Tories explode at Euro-unity dream

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Indy Politics

British Conservatives went on the warpath today after the German foreign minister Joschka Fischer claimed a European federation led by Germany and France was the answer to the EU's problems.

In the bluntest appraisal yet of the EU's future, Mr Fischer said the "finality" of European integration required "nothing less than a European Parliament and a European government which really do exercise legislative and executive power within the Federation".

The alternative - a standstill in EU development - would be fatal, particularly for Germany, he warned.

His speech, made in Berlin last night, prompted an immediate statement from Downing Street pointing out that they were his personal views and were only held by a minority.

But shadow foreign secretary Francis Maude said: "He has spectacularly blown the lid off Europe's superstate agenda.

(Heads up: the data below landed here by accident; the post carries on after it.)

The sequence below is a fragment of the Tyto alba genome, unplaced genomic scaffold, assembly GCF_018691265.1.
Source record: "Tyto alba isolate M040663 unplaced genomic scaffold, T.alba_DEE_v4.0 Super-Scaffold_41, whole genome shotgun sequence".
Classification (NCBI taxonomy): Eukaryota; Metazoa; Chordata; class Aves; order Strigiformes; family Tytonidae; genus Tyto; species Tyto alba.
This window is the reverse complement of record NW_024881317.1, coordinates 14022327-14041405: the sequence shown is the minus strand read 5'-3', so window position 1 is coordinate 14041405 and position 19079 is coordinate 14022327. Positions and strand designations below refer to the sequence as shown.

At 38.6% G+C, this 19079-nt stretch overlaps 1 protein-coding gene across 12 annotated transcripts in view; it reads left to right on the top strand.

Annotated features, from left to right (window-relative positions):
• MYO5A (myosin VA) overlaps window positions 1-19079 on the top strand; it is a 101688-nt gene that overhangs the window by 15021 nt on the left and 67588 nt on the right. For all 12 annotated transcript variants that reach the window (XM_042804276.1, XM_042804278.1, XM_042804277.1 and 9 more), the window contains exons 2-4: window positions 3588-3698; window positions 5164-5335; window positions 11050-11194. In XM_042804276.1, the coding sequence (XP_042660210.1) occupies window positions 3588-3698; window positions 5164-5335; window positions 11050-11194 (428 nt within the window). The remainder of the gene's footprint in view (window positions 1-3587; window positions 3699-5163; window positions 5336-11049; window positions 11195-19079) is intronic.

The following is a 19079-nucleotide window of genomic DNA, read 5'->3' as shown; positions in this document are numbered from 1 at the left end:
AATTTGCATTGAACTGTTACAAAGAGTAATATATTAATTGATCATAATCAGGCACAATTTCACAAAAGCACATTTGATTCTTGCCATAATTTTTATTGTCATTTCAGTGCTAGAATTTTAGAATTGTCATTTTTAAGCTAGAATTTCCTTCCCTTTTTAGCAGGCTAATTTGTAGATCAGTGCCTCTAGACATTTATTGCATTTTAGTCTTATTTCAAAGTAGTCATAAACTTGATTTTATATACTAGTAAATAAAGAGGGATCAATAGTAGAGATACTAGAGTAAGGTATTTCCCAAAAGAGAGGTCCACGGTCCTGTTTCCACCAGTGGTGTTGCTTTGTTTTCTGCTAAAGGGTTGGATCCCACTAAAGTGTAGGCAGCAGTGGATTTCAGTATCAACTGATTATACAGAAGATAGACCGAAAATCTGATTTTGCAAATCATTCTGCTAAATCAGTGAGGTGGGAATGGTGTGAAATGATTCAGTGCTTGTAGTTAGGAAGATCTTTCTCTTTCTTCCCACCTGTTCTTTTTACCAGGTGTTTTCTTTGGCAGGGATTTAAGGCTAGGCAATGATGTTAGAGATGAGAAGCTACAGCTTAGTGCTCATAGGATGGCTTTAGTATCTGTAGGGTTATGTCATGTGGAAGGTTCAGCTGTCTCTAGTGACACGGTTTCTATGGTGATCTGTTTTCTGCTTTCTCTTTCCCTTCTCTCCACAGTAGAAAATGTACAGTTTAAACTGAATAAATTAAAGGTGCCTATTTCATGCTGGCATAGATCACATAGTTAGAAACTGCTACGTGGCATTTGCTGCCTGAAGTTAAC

"Herr Fischer calls for the creation of a 'European Federation' with a 'European Parliament and a European Government' exercising power over Britain."

Michael Portillo, shadow chancellor, said: "These comments are just further proof that the vast majority of politicians in Europe want EMU to lead to full political union and new country called Europe."

Mr Fischer, assessing the prospects for EU expansion from 15 to possibly 30 member states in the next few years, every stage of EU evolution over the last 50 years up to the introduction of the single currency had depended essentially on the alliance of Franco-German interests.

The Downing Street spokesman refused to get into detail about Mr Fischer's vision of the future EU, but said: "In the end, the people of Europe will decide these things."

Minister for Europe Keith Vaz said that Mr Fischer's comments did not reflect Germany's official position on the future of Europe: "What we need to do as a country is continue to positively engage with Europe. You don't have to do it in the way in which Joschka Fischer suggests."

A French Foreign Ministry spokesman, asked about Mr Fischer's comments, told Today: "These reflections Minister Fischer has made are very legitimate, as is the dialogue they will create, and they should be actively pursued."

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